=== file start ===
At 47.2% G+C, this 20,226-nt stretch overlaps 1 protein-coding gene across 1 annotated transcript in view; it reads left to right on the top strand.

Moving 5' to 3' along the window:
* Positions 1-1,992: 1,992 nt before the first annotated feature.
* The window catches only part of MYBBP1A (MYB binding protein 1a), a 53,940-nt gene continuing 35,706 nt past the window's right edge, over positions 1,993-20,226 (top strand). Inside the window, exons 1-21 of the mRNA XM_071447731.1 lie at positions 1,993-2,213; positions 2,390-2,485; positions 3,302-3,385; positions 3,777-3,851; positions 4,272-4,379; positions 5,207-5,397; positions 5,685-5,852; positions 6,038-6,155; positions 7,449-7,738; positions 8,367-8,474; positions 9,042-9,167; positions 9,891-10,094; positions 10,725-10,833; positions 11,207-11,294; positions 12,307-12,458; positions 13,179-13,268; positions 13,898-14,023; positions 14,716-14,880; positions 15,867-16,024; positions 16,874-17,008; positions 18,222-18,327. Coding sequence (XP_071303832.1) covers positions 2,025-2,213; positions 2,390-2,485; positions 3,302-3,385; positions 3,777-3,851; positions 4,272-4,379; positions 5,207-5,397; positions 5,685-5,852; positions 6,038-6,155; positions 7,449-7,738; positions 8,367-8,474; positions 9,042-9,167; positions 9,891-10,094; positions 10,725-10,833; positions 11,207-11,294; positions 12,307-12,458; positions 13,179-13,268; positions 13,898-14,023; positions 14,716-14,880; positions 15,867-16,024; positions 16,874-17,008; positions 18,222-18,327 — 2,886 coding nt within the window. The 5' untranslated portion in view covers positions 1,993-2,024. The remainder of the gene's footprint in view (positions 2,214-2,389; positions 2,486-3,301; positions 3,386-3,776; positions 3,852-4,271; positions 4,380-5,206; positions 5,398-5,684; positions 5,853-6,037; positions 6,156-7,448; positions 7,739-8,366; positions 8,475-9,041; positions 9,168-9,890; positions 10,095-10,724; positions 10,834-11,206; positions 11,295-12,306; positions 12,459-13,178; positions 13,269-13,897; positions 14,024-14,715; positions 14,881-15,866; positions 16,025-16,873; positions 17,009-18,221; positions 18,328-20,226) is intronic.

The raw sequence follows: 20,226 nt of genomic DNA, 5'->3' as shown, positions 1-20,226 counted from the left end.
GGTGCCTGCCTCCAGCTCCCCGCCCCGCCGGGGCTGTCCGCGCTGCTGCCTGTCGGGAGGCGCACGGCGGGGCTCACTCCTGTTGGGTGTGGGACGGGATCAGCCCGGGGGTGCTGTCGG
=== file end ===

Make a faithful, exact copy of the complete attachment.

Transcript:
At 47.2% G+C, this 20,226-nt stretch overlaps 1 protein-coding gene across 1 annotated transcript in view; it reads left to right on the top strand.

Moving 5' to 3' along the window:
* Positions 1-1,992: 1,992 nt before the first annotated feature.
* The window catches only part of MYBBP1A (MYB binding protein 1a), a 53,940-nt gene continuing 35,706 nt past the window's right edge, over positions 1,993-20,226 (top strand). Inside the window, exons 1-21 of the mRNA XM_071447731.1 lie at positions 1,993-2,213; positions 2,390-2,485; positions 3,302-3,385; positions 3,777-3,851; positions 4,272-4,379; positions 5,207-5,397; positions 5,685-5,852; positions 6,038-6,155; positions 7,449-7,738; positions 8,367-8,474; positions 9,042-9,167; positions 9,891-10,094; positions 10,725-10,833; positions 11,207-11,294; positions 12,307-12,458; positions 13,179-13,268; positions 13,898-14,023; positions 14,716-14,880; positions 15,867-16,024; positions 16,874-17,008; positions 18,222-18,327. Coding sequence (XP_071303832.1) covers positions 2,025-2,213; positions 2,390-2,485; positions 3,302-3,385; positions 3,777-3,851; positions 4,272-4,379; positions 5,207-5,397; positions 5,685-5,852; positions 6,038-6,155; positions 7,449-7,738; positions 8,367-8,474; positions 9,042-9,167; positions 9,891-10,094; positions 10,725-10,833; positions 11,207-11,294; positions 12,307-12,458; positions 13,179-13,268; positions 13,898-14,023; positions 14,716-14,880; positions 15,867-16,024; positions 16,874-17,008; positions 18,222-18,327 — 2,886 coding nt within the window. The 5' untranslated portion in view covers positions 1,993-2,024. The remainder of the gene's footprint in view (positions 2,214-2,389; positions 2,486-3,301; positions 3,386-3,776; positions 3,852-4,271; positions 4,380-5,206; positions 5,398-5,684; positions 5,853-6,037; positions 6,156-7,448; positions 7,739-8,366; positions 8,475-9,041; positions 9,168-9,890; positions 10,095-10,724; positions 10,834-11,206; positions 11,295-12,306; positions 12,459-13,178; positions 13,269-13,897; positions 14,024-14,715; positions 14,881-15,866; positions 16,025-16,873; positions 17,009-18,221; positions 18,328-20,226) is intronic.

The raw sequence follows: 20,226 nt of genomic DNA, 5'->3' as shown, positions 1-20,226 counted from the left end.
GGTGCCTGCCTCCAGCTCCCCGCCCCGCCGGGGCTGTCCGCGCTGCTGCCTGTCGGGAGGCGCACGGCGGGGCTCACTCCTGTTGGGTGTGGGACGGGATCAGCCCGGGGGTGCTGTCGG